While still elevated, inflation has been trending in the right direction (see chart below).  Since peaking at 9.1% last year, the Consumer Price Index (CPI), the most common way to measure inflation, registered at 4% in May, well below April’s figure (4.9%) and its lowest annual increase in over two years.   Lower energy prices (remember, last summer gas was running $5 per gallon), fewer supply chain disruptions, and the lagging impact of rising interest rates have all brought inflation back down toward historical averages.

Though the Federal Reserve acknowledges that there is still work to do in the fight against inflation, they finally paused in June after ten consecutive increases in interest rates.  While 12 of 18 Federal Open Market Committee members expect at least two more .25% rate hikes before the end of the year, most agree that the vast majority of the rate hikes are behind us.  Some market participants even expect rate cuts later this year or early in 2024.  When presented with the highly variable nature of inflation figures and the once in a generation economic shock of COVID, we feel that forecasting interest rates several months out is a fool’s errand.  Given that the S&P has returned 16.9% on average in the 12 months following the last interest rate hike of a cycle, the Fed’s last action is eagerly awaited.

In addition to a strong job market and cooling inflation, the residential housing market's strength has also helped steer the economy from recession.  Yes, many office buildings and regional malls remain half-empty. Still, given the historical spike in interest rates, most economic models would have also called for a dip in residential home prices.  However, with fewer homes on the market (see chart), homeowners have benefited from a “wealth effect” created by rising prices.

Combined, these forces call into question whether a recession is such a certainty.  Today, some headlines read:

            “The case for a 2023 US recession is crumbling” – CNN

            “Remember that looming recession? Not happening, some economists say” – CBS 

            “The U.S. isn’t in a recession – and it may not be headed for one” – MarketWatch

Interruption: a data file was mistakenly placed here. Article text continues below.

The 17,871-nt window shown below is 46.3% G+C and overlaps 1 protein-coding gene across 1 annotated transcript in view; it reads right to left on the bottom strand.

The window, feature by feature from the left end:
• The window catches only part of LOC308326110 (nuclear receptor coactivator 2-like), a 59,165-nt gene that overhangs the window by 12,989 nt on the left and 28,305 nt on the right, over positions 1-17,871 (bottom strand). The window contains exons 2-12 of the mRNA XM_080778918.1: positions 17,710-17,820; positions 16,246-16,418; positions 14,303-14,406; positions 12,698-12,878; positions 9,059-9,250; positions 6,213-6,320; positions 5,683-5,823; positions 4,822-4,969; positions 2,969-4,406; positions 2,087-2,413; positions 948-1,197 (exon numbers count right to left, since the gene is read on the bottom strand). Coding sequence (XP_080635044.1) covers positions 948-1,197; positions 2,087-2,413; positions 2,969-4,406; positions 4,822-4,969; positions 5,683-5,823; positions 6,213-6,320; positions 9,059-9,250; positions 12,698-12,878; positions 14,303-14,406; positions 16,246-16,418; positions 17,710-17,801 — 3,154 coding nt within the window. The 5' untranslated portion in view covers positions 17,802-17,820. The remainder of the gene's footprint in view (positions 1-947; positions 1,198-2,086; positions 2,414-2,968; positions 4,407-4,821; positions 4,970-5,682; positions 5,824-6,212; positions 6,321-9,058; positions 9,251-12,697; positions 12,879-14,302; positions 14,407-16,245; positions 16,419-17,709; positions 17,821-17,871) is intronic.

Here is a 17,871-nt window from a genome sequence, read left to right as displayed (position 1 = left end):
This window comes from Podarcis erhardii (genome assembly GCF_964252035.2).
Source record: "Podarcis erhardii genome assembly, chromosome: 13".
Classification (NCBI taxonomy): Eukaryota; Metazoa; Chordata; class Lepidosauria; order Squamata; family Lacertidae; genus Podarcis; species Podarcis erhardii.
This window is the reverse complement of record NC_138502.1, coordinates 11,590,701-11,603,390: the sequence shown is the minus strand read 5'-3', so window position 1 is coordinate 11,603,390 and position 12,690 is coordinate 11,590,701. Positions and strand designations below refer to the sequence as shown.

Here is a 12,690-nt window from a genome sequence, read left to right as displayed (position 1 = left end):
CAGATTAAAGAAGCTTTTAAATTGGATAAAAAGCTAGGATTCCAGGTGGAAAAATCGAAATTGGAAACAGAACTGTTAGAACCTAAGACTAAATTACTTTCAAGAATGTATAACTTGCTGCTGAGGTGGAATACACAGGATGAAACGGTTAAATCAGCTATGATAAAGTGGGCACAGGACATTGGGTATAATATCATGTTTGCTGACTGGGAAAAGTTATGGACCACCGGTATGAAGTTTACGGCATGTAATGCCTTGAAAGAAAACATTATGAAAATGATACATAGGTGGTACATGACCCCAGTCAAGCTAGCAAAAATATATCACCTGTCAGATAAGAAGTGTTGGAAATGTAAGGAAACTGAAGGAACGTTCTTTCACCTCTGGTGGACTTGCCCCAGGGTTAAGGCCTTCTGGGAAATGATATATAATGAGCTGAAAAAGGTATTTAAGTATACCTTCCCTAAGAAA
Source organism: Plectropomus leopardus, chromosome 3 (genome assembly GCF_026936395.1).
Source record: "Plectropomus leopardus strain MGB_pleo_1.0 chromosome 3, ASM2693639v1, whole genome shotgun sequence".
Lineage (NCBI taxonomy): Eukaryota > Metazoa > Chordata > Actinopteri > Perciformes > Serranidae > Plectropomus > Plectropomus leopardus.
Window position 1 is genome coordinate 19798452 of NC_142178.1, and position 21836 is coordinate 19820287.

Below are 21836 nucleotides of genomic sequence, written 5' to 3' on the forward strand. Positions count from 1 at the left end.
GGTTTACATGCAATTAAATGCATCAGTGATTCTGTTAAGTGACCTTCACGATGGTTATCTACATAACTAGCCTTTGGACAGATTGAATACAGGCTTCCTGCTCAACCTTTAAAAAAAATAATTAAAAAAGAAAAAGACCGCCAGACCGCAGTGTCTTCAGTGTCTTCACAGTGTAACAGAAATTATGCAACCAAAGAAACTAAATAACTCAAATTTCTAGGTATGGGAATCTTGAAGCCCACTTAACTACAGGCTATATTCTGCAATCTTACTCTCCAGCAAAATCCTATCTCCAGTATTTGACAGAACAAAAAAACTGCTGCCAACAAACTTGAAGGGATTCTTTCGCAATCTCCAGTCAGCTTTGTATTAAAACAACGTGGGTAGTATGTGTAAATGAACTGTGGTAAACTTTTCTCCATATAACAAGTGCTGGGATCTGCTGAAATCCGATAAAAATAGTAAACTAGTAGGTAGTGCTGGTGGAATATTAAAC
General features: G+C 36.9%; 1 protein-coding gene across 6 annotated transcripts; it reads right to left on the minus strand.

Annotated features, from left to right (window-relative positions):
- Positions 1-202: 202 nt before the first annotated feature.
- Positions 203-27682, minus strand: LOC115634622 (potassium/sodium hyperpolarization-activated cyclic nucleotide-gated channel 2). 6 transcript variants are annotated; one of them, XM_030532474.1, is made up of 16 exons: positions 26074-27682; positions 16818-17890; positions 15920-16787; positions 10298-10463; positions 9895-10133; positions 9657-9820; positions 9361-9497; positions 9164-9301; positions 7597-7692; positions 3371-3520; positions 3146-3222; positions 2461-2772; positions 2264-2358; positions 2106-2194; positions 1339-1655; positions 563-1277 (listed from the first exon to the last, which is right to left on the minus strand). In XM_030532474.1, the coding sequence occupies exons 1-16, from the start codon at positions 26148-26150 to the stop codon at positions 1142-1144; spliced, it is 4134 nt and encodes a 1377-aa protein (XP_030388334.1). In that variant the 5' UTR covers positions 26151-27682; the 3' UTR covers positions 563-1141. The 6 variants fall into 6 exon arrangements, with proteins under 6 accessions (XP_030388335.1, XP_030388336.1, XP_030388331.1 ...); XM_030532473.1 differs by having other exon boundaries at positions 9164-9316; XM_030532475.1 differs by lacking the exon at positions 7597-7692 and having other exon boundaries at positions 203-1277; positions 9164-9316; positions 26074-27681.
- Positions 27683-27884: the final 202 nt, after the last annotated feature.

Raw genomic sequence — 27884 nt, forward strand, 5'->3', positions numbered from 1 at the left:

“Wall Street economists are increasingly less worried about a 2023 recession” – Yahoo!Finance

Using the last six months as a guide, it’s easy to see why Thaler and Benartzi’s behavioral theory was validated. At the turn of the year and throughout most of its first six months, investors would have been better off with less information.  In Vanguard’s famous “Advisor’s Alpha” study, Vanguard attempted to quantify how much value an Investment Advisor can add to overall performance.  Vanguard found that through various efforts, including spending strategy, asset allocation, and behavioral coaching, an Advisor can add “up to, or even exceeding 3% in net returns”.  While this may sound self-serving, consider that Vanguard is a firm designed for do-it-yourself investors.  So, if they have an inherent bias, it would be against Advisors.  That aside, we wonder if Professor Thaler’s MLA theory is at play here.  Maybe investors who employ an Investment Advisor seek less information about markets and the economy because they feel assured that someone else is watching for them, and as a result, perform better (up to 3%) than those without an Advisor.   Perhaps Dr. Thaler could nudge his next doctoral candidate to consider this as a dissertation topic.

 Registered Representative and Financial Advisor of Park Avenue Securities LLC (PAS). Securities products and advisory services offered through PAS, member FINRA, SIPC. Financial Representative of The Guardian Life Insurance Company of America® (Guardian), New York, NY. PAS is a wholly owned subsidiary of Guardian. National Financial Network is not an affiliate or subsidiary of PAS or

Guardian. CA Insurance License Number - 0D23495. Data and rates used were indicative of market conditions as of the date shown. Opinions, estimates, forecasts and statements of financial market trends are based on current market conditions and are subject to change without notice. References to specific securities, asset classes and financial markets are for illustrative purposes only and do not constitute a solicitation, offer, or recommendation to purchase or sell a security. Past performance is not a guarantee of future results. S&P 500 Index is a market index generally considered representative of the stock market as a whole. The index focuses on the large-cap segment of the U.S. equities market. Indices are unmanaged, and one cannot invest directly in an index. Past performance is not a guarantee of future results.

2023-158139  Exp 07/25